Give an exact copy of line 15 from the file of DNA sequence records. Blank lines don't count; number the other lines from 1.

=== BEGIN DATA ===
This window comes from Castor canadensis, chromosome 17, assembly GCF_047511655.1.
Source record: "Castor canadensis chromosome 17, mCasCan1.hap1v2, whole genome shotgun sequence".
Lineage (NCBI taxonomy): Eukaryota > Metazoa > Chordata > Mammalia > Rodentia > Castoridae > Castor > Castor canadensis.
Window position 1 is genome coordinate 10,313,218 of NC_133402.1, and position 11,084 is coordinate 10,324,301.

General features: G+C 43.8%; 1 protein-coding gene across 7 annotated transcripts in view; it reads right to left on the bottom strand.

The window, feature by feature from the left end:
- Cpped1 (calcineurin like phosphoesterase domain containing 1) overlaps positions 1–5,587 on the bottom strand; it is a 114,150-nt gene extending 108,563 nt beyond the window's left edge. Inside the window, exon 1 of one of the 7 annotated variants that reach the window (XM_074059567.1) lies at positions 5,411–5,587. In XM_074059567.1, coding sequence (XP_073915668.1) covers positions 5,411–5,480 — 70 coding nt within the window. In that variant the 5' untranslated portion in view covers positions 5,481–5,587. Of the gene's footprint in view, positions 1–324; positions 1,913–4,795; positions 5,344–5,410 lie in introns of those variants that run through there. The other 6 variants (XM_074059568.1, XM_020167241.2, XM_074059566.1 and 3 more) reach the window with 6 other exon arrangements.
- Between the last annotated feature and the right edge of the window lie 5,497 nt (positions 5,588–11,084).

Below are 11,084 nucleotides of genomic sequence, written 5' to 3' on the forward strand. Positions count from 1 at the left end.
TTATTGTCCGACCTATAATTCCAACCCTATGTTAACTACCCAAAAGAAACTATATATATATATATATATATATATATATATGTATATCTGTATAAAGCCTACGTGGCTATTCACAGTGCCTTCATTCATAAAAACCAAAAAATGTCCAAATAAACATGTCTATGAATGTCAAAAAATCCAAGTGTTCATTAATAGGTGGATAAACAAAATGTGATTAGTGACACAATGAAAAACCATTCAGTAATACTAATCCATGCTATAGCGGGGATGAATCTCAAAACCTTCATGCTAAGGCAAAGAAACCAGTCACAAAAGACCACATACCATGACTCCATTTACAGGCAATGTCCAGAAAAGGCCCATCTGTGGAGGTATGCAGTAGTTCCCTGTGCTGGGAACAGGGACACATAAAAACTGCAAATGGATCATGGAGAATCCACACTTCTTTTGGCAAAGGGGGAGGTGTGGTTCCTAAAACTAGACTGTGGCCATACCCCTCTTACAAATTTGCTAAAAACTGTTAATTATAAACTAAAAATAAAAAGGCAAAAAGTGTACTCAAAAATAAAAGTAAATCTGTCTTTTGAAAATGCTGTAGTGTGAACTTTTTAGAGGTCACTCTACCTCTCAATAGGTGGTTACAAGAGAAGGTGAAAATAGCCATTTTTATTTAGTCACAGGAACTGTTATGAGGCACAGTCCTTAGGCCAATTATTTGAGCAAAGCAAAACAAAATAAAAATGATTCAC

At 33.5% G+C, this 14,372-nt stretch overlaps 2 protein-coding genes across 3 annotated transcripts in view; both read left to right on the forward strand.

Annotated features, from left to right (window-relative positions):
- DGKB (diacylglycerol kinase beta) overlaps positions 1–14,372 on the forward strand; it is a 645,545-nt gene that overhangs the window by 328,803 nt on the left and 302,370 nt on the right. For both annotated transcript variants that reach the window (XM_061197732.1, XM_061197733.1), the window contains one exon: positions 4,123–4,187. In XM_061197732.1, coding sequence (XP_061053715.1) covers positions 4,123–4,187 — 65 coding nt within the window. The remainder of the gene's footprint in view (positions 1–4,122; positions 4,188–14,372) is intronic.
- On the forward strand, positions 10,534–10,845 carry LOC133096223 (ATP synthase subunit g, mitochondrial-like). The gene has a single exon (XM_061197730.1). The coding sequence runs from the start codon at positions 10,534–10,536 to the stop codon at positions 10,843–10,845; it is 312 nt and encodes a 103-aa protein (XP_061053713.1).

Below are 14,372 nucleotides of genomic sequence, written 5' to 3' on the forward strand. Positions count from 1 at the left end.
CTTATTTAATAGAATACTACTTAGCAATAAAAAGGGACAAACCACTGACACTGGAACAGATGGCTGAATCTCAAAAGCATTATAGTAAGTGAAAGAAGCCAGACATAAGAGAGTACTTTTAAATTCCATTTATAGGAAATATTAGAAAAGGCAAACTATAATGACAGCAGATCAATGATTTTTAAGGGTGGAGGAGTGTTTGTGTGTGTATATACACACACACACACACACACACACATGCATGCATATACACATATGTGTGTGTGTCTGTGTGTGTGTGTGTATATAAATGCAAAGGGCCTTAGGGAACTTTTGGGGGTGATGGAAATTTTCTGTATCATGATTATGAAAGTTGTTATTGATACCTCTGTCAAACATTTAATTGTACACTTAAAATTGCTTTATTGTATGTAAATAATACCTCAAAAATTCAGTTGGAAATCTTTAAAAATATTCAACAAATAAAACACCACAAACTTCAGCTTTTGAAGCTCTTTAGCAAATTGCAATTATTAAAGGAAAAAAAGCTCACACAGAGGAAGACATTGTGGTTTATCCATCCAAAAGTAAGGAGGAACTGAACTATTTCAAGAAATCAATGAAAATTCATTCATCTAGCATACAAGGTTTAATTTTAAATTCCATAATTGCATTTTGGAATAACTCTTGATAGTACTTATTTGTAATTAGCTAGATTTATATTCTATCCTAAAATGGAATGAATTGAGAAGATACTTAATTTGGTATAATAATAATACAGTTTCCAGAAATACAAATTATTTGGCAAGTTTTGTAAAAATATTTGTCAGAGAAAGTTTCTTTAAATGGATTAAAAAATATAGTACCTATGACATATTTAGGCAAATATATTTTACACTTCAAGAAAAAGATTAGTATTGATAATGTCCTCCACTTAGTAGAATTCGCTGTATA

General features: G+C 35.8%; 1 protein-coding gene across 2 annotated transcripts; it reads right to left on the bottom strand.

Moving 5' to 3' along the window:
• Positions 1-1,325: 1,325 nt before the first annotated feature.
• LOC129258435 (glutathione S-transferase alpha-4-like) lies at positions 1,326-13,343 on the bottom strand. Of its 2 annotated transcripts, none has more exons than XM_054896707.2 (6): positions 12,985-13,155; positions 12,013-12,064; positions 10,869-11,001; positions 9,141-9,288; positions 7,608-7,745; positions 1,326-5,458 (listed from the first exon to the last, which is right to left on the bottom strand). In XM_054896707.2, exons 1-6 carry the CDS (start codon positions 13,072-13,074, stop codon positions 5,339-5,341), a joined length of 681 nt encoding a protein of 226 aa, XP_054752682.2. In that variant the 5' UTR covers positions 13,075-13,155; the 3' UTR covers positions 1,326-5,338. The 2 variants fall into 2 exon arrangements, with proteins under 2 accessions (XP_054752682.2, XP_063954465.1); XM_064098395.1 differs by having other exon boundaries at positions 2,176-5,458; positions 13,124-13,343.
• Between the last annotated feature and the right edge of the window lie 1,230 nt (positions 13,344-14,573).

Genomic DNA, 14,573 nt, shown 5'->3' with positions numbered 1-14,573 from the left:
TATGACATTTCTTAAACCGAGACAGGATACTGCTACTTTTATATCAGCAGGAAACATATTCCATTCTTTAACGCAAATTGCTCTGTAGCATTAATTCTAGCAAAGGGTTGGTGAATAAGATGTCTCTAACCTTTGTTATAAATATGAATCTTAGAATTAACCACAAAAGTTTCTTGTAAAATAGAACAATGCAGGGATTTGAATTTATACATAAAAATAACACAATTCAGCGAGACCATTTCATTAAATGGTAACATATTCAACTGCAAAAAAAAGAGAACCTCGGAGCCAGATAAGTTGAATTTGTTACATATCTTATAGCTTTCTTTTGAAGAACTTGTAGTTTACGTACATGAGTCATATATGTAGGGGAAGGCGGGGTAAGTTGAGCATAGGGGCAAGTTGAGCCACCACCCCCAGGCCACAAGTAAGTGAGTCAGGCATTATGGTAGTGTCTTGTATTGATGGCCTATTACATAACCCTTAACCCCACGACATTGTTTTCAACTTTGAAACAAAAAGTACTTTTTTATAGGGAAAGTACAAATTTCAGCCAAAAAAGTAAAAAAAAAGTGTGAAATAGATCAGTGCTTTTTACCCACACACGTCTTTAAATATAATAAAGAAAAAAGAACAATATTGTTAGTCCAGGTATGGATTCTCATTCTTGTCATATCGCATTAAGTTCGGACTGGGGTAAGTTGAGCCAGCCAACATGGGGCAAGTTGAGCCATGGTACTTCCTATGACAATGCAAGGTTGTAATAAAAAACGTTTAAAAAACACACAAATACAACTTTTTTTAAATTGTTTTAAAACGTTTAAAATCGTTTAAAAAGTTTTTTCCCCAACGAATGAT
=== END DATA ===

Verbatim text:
Below are 14,372 nucleotides of genomic sequence, written 5' to 3' on the forward strand. Positions count from 1 at the left end.